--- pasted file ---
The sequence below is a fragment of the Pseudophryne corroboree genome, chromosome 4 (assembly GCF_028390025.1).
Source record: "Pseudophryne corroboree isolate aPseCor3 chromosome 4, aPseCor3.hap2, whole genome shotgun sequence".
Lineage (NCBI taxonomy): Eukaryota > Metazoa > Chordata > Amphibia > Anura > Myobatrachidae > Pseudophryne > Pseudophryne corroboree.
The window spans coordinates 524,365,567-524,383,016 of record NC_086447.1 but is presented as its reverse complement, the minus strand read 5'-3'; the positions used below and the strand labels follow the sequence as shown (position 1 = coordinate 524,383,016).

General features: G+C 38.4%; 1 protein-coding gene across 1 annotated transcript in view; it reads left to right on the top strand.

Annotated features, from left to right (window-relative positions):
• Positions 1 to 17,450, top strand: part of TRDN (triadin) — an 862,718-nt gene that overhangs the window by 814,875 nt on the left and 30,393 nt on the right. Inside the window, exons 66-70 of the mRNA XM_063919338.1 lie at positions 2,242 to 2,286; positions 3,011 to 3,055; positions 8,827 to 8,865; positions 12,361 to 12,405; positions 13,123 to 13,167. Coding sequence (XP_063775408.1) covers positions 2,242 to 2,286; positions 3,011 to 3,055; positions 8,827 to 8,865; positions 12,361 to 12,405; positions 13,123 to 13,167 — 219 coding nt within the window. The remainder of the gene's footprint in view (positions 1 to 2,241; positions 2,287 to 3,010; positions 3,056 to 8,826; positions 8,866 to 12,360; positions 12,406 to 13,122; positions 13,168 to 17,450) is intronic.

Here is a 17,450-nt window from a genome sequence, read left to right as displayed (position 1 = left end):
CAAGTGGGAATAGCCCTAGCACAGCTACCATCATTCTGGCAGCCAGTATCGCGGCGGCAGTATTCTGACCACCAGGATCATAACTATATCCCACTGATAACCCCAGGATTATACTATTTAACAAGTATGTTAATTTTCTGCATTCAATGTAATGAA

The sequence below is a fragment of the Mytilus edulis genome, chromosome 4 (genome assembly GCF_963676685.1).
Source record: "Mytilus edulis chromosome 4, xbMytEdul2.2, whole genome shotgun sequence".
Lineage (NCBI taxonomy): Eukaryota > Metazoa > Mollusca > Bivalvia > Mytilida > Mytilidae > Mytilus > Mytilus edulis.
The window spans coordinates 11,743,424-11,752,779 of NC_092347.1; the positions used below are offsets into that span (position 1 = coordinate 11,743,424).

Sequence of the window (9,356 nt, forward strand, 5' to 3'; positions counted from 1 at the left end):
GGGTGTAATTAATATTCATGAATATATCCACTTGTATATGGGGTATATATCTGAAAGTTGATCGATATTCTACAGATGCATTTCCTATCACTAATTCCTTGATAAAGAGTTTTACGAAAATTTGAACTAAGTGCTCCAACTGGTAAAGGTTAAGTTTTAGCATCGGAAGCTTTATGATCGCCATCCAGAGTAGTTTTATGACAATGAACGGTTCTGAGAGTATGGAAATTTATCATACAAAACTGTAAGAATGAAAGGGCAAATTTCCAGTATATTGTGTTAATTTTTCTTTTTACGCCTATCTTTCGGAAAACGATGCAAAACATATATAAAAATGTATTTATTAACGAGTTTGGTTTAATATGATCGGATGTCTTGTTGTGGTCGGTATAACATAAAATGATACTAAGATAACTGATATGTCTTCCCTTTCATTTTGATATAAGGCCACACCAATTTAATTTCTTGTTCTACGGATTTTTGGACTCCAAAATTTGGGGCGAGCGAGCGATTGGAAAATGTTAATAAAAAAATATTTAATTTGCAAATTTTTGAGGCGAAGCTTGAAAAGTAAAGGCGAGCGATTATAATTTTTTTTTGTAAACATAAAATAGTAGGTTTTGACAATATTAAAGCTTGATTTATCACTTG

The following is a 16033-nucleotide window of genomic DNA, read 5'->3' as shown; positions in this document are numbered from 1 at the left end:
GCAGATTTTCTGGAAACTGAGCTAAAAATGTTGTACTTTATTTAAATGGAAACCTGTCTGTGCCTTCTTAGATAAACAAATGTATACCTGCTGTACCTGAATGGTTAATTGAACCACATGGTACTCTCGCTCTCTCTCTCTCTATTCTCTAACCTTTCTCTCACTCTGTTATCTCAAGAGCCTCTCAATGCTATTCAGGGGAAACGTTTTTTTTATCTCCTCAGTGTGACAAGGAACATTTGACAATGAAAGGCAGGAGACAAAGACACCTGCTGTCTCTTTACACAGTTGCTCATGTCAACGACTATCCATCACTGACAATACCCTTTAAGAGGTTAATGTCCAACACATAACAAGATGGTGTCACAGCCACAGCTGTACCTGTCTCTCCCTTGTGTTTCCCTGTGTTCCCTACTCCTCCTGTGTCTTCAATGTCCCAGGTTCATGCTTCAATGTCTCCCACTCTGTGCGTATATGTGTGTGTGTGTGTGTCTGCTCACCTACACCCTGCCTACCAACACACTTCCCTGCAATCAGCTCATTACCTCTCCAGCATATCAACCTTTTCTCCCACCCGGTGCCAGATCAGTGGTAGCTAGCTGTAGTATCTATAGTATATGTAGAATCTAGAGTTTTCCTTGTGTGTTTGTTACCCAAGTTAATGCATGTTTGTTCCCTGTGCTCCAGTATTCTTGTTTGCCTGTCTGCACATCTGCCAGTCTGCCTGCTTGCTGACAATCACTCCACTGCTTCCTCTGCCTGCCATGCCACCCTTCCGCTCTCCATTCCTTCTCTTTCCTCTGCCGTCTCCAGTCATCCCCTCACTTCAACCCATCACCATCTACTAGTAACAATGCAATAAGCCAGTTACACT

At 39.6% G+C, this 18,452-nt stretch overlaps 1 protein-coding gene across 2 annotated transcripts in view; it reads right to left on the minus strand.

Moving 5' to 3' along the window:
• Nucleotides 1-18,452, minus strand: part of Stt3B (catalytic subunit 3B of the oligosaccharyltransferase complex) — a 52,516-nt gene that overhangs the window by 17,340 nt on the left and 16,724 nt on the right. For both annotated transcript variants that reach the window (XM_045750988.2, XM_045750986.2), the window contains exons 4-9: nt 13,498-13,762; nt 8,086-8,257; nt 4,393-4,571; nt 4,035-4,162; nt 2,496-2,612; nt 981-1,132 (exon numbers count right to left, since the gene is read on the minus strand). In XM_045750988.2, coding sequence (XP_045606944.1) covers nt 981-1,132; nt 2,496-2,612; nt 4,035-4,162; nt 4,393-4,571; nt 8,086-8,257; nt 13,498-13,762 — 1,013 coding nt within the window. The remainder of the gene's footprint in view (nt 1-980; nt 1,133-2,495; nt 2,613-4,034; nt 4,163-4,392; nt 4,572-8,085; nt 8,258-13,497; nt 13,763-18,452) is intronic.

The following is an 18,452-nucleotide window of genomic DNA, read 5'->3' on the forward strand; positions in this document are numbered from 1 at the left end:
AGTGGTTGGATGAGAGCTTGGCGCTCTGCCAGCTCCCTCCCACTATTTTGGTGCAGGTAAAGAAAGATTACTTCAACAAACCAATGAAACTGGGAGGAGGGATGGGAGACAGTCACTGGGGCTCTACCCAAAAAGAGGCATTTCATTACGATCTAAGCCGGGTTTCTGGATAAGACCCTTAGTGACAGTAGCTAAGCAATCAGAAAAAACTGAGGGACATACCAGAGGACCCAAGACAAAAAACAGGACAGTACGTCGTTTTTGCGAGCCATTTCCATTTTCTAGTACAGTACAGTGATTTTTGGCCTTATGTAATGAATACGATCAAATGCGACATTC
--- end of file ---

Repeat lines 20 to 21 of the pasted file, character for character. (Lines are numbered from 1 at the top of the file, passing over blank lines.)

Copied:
• Nucleotides 1-18,452, minus strand: part of Stt3B (catalytic subunit 3B of the oligosaccharyltransferase complex) — a 52,516-nt gene that overhangs the window by 17,340 nt on the left and 16,724 nt on the right. For both annotated transcript variants that reach the window (XM_045750988.2, XM_045750986.2), the window contains exons 4-9: nt 13,498-13,762; nt 8,086-8,257; nt 4,393-4,571; nt 4,035-4,162; nt 2,496-2,612; nt 981-1,132 (exon numbers count right to left, since the gene is read on the minus strand). In XM_045750988.2, coding sequence (XP_045606944.1) covers nt 981-1,132; nt 2,496-2,612; nt 4,035-4,162; nt 4,393-4,571; nt 8,086-8,257; nt 13,498-13,762 — 1,013 coding nt within the window. The remainder of the gene's footprint in view (nt 1-980; nt 1,133-2,495; nt 2,613-4,034; nt 4,163-4,392; nt 4,572-8,085; nt 8,258-13,497; nt 13,763-18,452) is intronic.

The following is an 18,452-nucleotide window of genomic DNA, read 5'->3' on the forward strand; positions in this document are numbered from 1 at the left end: